Molly (Beanie Feldstein) is the smartest girl in her high school.
She's made sure to consistently apply herself, carefully nurturing
her grades, and all her hard work culminates in her acceptance to Yale.
She feels like all the trouble has been worth it.
She has exactly one friend, Amy (Kaitlyn Dever), who's also at the
top of the class academically, and has been accepted into Columbia.
They're already making plans to continue their close friendship
into college, and tell themselves it doesn't matter that they haven't
really gotten to know the rest of their classmates.
But on the last day of school, when all the Seniors are literally
frolicking in the hallways, Molly realizes that though she's been
responsible and achieving, she's not had much fun.
Nor has she been much fun, except maybe to Amy, but even they have
a tendency to meet each other frequently for study sessions at the
library. Molly decides that
it's really important for her and Amy to make that last party of the year
at a classmate's house, where, naturally, the parents are away, stuck on a
broken-down cruise ship.
It becomes the kind of night where nothing goes as planned, but the
chaos is part of what's different, for these two friends who thus far had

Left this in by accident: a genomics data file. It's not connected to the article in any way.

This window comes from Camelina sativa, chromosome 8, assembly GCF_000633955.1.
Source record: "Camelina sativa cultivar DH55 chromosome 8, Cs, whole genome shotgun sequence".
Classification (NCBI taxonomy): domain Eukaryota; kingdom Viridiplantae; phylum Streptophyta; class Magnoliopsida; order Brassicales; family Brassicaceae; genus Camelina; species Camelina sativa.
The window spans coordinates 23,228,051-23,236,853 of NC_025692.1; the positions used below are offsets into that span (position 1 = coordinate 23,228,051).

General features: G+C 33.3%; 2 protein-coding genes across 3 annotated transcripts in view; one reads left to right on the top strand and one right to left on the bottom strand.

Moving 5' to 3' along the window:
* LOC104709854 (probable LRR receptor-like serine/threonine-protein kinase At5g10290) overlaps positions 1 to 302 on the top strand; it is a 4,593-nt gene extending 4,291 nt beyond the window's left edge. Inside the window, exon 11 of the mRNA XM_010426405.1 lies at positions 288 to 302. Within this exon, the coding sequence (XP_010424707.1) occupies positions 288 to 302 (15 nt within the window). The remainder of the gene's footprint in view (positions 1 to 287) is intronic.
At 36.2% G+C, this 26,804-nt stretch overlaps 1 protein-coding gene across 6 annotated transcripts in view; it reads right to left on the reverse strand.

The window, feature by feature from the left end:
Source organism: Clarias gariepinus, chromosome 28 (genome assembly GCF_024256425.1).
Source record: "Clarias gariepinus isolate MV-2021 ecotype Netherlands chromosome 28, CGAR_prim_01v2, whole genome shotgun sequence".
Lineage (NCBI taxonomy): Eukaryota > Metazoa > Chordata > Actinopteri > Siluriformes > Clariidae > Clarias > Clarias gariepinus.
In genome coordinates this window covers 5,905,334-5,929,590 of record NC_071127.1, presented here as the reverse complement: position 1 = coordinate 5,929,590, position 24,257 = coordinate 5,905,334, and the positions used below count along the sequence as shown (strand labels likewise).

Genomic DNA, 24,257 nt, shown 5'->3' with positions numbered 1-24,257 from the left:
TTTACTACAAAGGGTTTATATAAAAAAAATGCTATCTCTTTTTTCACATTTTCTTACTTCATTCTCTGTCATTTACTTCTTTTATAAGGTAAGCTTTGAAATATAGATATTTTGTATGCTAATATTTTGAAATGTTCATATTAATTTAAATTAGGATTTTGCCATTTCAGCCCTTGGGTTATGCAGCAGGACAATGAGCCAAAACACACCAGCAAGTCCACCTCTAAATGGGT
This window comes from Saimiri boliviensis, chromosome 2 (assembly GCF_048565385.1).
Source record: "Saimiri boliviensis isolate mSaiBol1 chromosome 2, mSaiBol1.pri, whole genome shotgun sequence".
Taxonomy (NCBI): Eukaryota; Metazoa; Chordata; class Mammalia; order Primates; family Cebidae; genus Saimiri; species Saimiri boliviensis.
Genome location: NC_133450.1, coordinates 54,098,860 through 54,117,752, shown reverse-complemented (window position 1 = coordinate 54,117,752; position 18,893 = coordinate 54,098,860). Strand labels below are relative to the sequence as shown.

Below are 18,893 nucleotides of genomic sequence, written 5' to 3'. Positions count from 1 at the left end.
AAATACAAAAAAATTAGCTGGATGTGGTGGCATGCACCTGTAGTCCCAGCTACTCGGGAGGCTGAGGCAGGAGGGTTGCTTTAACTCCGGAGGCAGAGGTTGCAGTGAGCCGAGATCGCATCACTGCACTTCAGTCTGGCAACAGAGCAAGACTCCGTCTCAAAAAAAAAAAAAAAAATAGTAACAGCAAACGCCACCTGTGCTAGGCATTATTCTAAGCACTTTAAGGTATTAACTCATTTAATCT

been tightly self-controlled. They
make an unscheduled stop at another party, where somebody has put
something funny in the strawberries. There's
a comedy bit here about taking on the personas of Barbie dolls that's
unexpected and awkward, but somehow it works.
When Molly and Amy finally arrive at the party they intended to
crash, unexpected social interaction awaits.
Amy thought she might be interested in someone, but it turns out
that someone else is more interested and available.
Molly finds herself flirting with the very empty-headed jock that
she had no time for when they were on the Student Council together.
Turns out he's not dumb, just fun-loving to the point of embracing
And that's what new Director Oliva Wilde does with this female
coming-of-age comedy: she
embraces the silliness. We
viewers find ourselves chuckling at all the frivolity, but deftly
interposed with some serious moments, including a rare argument between
Molly and Amy, where emotional truths are surprisingly revealed.
Yes, there's some raucous behavior, and the dialogue is spiced with
plenty of expletives. But
first-time Director Wilde draws a line between visually sensual and
unnecessarily prurient when she presents lingering underwater scenes of
revelers in their underwear. And all the characters do much more talking
about sex than actually participating in it.
The strongest “make-out” scene ends abysmally with unexpected
regurgitation. But to further
lighten the mood, we also feature a murder-mystery party segment, beer
pong, and the obligatory karaoke—-to Alanis Morissette's “You Oughta
Know,” a 1995 pop song that's a “classic” to the Class of 2019.
It's definitely targeted to a younger audience.
But it's a promising breakout for both main characters, as well as
their rookie Director.